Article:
At a Loss for Words

Pope Benedict XVI has put ecumenism high on his agenda. Right from the start of his papacy, he has reached out to other churches and stressed the unity of all Christians. Yet despite good intentions, fault lines in his approach are beginning to show. Recently, German Catholics and Protestants have fallen out over a common Bible edition they have been using for twenty-five years. The dispute is symptomatic of other problems in the pope’s homeland, where more than words are being lost in translation.

Ecumenism is part of daily life for churches in Germany, where the balance between Catholics and Protestants is roughly equal and mixed marriages are common. Since 1980, Protestants and Catholics have used the so-called Unity Translation in joint prayer services and Bible study. In early September, only weeks after meeting Benedict at the World Youth Day in Cologne, the country’s Protestants announced they were ending their support for the joint translation. Bishop Wolfgang Huber, chairman of the Evangelical Church in Germany (EKD), an association that represents most German Protestants, said the Catholics were trying to impose a Vatican order to make the translation hew closer to Latin texts.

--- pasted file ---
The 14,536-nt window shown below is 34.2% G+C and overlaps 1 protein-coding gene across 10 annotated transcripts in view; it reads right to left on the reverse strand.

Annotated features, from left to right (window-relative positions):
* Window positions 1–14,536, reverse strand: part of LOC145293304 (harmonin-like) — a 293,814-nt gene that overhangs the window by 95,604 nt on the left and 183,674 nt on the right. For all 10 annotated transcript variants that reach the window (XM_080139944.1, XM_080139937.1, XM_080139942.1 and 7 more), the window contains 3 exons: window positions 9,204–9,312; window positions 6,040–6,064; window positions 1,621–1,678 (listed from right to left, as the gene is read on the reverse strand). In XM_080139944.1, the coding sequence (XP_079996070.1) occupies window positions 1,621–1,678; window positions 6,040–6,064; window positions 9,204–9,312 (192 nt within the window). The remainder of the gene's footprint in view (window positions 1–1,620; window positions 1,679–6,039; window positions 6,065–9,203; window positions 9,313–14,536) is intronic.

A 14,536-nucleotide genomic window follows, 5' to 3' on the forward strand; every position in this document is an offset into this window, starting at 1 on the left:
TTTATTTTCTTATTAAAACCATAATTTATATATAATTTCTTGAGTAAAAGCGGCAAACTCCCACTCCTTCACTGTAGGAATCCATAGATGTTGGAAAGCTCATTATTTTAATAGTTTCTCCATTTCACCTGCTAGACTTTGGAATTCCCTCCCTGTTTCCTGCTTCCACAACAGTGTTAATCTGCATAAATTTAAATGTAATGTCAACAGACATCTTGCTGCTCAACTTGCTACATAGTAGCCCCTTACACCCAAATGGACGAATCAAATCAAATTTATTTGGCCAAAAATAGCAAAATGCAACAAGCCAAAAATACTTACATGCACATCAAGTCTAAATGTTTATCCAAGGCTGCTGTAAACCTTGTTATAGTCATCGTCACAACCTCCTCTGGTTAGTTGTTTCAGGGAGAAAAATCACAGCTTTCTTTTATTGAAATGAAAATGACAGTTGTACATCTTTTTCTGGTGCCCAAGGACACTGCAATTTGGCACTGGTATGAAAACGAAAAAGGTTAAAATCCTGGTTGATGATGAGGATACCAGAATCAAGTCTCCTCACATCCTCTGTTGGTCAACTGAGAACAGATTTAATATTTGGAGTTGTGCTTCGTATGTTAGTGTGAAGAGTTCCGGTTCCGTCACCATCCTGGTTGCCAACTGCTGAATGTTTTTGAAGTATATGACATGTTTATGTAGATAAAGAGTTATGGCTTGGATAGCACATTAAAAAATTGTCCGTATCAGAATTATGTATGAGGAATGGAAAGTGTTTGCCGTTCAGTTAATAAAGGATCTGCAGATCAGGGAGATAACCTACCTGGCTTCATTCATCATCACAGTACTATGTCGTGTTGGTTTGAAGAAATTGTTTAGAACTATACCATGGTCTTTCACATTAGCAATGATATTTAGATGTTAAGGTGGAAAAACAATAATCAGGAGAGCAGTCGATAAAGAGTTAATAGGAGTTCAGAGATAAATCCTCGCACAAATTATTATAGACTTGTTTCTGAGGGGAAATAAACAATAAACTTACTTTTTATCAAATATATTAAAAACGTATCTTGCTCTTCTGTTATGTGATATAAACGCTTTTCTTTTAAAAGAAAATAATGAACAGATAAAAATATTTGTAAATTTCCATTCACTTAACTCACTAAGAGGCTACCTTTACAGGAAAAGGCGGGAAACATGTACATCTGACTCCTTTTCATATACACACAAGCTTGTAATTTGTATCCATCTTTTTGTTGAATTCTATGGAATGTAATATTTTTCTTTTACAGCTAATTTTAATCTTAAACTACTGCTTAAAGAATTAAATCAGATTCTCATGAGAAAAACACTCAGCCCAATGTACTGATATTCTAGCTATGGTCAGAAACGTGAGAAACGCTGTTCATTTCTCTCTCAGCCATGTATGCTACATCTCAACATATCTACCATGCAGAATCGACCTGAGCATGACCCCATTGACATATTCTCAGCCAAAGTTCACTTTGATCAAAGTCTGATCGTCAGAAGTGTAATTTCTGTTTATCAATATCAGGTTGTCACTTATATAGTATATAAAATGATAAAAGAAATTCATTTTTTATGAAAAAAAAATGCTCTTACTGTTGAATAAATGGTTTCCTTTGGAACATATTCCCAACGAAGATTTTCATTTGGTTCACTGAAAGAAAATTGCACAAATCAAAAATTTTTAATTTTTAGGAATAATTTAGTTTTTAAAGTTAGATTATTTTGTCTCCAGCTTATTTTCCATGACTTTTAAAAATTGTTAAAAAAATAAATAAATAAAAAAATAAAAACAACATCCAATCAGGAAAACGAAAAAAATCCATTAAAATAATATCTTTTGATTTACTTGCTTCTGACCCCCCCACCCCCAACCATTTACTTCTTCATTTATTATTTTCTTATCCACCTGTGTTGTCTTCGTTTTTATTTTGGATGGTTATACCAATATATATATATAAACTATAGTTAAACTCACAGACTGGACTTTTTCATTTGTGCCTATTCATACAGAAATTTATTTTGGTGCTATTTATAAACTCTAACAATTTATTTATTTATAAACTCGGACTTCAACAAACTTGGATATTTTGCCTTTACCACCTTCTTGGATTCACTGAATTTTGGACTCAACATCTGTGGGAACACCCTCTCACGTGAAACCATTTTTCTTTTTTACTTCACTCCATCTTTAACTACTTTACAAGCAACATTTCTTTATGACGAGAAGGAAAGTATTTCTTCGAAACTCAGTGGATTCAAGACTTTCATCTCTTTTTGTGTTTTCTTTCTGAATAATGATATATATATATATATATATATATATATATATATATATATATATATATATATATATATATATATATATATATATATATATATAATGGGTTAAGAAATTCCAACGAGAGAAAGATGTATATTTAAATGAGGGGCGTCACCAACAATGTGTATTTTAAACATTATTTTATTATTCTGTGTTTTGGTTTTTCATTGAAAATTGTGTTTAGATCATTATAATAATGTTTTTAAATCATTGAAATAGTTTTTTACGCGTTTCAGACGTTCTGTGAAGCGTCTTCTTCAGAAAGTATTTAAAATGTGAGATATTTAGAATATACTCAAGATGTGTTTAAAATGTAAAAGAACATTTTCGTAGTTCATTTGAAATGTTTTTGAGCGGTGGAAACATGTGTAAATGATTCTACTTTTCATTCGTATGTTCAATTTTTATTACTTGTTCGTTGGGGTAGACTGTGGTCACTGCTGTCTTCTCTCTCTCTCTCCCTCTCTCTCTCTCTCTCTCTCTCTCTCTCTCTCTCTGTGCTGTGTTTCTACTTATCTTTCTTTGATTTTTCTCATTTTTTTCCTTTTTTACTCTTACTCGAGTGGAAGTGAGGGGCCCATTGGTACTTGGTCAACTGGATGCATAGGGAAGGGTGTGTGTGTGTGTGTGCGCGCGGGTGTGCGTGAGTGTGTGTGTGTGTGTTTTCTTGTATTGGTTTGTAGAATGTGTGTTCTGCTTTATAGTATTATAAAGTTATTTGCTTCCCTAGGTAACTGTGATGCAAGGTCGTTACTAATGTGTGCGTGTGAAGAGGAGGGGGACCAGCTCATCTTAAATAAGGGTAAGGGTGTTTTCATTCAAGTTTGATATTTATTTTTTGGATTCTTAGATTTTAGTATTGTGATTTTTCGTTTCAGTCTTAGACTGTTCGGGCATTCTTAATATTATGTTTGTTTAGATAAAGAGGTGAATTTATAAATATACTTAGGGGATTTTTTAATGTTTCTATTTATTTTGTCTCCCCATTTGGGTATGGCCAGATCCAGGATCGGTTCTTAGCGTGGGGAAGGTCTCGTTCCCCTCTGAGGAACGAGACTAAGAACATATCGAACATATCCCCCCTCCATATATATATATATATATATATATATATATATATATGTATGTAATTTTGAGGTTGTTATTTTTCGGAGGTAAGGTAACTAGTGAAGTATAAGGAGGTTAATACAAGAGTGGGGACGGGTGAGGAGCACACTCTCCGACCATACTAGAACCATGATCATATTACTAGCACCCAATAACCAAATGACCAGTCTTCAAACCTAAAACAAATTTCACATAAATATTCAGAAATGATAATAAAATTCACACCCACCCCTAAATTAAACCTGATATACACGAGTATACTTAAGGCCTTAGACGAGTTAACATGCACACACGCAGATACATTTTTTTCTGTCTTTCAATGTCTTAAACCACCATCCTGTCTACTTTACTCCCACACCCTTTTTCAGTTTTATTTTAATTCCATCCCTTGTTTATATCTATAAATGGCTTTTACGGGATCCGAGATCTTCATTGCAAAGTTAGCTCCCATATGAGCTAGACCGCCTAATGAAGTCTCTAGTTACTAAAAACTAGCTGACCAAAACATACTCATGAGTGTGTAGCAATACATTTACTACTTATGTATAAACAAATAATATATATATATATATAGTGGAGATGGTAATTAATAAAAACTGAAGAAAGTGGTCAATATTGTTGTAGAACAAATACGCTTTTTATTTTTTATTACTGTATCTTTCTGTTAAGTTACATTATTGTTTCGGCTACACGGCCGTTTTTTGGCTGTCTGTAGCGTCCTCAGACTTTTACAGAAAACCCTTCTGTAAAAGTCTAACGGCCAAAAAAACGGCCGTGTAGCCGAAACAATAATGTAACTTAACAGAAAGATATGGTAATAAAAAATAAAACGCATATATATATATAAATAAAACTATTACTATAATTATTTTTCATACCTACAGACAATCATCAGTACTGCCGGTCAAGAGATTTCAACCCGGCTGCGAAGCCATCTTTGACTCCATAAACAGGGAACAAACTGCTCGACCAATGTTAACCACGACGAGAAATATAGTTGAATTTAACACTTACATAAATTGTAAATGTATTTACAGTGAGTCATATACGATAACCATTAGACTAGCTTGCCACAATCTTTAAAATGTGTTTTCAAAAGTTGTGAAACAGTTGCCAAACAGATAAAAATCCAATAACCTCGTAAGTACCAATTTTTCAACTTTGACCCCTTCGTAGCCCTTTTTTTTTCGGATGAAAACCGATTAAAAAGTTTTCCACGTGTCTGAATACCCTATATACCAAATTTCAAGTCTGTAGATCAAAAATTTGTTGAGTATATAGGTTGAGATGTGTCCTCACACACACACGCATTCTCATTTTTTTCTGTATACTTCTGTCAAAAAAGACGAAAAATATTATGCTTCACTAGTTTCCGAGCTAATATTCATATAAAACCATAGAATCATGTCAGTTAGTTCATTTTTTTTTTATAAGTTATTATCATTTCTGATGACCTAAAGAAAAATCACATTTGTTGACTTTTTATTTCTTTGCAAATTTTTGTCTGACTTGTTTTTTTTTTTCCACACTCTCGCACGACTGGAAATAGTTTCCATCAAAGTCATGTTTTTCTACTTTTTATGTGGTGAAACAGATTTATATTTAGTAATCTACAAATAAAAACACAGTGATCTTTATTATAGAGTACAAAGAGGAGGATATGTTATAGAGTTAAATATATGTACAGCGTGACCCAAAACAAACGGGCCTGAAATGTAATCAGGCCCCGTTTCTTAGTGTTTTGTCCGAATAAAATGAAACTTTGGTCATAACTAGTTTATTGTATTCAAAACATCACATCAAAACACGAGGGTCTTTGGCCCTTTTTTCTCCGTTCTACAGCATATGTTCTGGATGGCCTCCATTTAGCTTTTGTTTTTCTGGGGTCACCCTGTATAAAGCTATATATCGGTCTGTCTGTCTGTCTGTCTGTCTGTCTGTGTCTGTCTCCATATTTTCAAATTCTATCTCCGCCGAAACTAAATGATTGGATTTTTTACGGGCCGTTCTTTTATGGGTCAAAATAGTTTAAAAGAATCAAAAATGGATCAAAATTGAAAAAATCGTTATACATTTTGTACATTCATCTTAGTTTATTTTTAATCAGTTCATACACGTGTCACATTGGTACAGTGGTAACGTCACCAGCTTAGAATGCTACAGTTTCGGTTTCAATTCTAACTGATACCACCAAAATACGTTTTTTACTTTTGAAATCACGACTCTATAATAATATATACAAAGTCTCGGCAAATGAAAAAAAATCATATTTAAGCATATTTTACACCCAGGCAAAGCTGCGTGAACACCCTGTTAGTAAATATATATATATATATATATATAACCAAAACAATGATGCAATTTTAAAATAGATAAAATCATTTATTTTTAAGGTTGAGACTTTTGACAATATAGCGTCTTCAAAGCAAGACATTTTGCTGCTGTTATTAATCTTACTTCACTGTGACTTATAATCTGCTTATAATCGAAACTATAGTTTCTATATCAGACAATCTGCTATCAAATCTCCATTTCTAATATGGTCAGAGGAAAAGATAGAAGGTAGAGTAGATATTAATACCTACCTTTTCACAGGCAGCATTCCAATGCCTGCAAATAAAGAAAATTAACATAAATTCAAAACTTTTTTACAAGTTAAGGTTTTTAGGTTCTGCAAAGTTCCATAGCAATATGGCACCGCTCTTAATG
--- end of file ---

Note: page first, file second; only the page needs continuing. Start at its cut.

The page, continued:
This storm in a theological teacup speaks volumes about the state of relations between Catholics and Protestants—especially Lutherans—in Germany. A former German theology professor, Benedict knows...

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About the Author

Tom Heneghan is the Paris-based religion editor for Reuters. He is the author of Unchained Eagle: Germany after the Wall (Pearson Education).